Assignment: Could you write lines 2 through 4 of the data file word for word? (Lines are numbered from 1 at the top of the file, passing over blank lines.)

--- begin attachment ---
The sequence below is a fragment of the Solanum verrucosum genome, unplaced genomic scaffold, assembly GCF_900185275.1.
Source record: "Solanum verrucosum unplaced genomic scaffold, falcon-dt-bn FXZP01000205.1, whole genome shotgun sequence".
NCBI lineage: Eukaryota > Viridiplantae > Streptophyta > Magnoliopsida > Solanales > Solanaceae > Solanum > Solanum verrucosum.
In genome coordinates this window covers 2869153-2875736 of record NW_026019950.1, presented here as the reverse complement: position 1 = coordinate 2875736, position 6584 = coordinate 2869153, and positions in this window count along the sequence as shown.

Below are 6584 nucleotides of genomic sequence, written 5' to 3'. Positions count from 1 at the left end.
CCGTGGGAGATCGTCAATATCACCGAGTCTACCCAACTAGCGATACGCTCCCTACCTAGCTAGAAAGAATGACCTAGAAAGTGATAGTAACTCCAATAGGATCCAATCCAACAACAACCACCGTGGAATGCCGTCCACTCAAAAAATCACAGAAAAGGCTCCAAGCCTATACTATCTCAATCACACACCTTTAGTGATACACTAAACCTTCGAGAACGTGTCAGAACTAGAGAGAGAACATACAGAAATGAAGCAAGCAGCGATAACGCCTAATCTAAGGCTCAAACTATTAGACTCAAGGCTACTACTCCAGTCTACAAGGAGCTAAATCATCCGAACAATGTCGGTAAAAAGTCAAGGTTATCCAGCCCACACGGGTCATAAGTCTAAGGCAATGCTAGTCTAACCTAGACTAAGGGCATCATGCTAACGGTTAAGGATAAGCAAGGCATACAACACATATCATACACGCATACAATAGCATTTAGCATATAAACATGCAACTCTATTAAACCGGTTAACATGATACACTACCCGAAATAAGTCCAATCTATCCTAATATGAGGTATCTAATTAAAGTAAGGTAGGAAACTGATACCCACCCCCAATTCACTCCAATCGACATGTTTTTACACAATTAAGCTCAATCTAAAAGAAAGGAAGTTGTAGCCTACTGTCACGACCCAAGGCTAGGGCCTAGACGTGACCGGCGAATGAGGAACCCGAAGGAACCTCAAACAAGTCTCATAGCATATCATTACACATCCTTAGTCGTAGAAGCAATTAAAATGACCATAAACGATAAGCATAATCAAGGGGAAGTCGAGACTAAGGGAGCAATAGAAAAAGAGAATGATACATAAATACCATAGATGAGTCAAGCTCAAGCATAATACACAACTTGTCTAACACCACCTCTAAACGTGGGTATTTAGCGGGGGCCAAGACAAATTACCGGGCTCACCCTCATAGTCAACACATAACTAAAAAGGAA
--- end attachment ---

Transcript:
Source record: "Solanum verrucosum unplaced genomic scaffold, falcon-dt-bn FXZP01000205.1, whole genome shotgun sequence".
NCBI lineage: Eukaryota > Viridiplantae > Streptophyta > Magnoliopsida > Solanales > Solanaceae > Solanum > Solanum verrucosum.
In genome coordinates this window covers 2869153-2875736 of record NW_026019950.1, presented here as the reverse complement: position 1 = coordinate 2875736, position 6584 = coordinate 2869153, and positions in this window count along the sequence as shown.